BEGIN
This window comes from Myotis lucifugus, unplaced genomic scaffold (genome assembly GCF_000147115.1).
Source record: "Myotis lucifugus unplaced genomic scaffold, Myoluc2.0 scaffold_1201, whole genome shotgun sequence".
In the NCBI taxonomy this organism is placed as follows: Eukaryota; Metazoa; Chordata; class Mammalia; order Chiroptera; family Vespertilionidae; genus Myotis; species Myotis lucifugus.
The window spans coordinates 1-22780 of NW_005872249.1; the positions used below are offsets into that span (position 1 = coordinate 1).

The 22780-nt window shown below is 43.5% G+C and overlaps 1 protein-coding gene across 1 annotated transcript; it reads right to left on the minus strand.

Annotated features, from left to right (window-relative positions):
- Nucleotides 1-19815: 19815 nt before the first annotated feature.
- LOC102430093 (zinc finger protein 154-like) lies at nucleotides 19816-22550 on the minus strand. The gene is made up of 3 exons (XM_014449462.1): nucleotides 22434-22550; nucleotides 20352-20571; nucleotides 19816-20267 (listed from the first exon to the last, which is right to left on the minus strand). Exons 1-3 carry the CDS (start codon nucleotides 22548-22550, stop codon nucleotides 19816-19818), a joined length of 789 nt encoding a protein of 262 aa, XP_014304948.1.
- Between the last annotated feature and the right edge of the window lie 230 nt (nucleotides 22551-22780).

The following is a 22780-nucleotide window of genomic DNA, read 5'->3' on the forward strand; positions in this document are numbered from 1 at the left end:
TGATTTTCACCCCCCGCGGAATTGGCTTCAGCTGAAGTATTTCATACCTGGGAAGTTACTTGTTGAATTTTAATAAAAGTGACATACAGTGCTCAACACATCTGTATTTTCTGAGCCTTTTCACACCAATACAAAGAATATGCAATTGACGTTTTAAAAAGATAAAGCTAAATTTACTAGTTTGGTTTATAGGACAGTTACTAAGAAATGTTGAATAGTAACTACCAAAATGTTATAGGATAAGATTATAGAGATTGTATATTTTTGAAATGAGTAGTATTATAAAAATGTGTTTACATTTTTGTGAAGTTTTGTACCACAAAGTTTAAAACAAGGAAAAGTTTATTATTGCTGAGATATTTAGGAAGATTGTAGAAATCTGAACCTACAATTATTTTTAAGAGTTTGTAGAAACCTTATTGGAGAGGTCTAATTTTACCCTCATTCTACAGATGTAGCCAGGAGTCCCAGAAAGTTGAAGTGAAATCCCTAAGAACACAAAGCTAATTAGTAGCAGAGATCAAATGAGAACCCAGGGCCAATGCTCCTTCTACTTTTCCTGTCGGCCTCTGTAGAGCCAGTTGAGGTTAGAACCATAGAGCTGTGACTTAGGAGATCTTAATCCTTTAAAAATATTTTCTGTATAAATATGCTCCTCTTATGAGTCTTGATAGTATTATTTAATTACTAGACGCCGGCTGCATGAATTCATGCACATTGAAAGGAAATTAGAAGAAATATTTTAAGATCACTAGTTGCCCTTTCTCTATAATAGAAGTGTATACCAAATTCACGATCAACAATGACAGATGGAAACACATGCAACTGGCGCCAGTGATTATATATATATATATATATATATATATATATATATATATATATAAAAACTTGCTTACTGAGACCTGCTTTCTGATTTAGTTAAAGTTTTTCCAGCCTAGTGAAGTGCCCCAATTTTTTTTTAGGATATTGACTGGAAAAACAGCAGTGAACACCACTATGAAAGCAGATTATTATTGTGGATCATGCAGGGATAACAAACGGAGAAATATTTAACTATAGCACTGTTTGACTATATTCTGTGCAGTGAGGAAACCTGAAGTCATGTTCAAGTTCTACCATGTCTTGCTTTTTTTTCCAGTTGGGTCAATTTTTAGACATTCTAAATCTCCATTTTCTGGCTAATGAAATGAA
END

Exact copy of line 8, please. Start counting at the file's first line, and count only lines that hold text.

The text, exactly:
- LOC102430093 (zinc finger protein 154-like) lies at nucleotides 19816-22550 on the minus strand. The gene is made up of 3 exons (XM_014449462.1): nucleotides 22434-22550; nucleotides 20352-20571; nucleotides 19816-20267 (listed from the first exon to the last, which is right to left on the minus strand). Exons 1-3 carry the CDS (start codon nucleotides 22548-22550, stop codon nucleotides 19816-19818), a joined length of 789 nt encoding a protein of 262 aa, XP_014304948.1.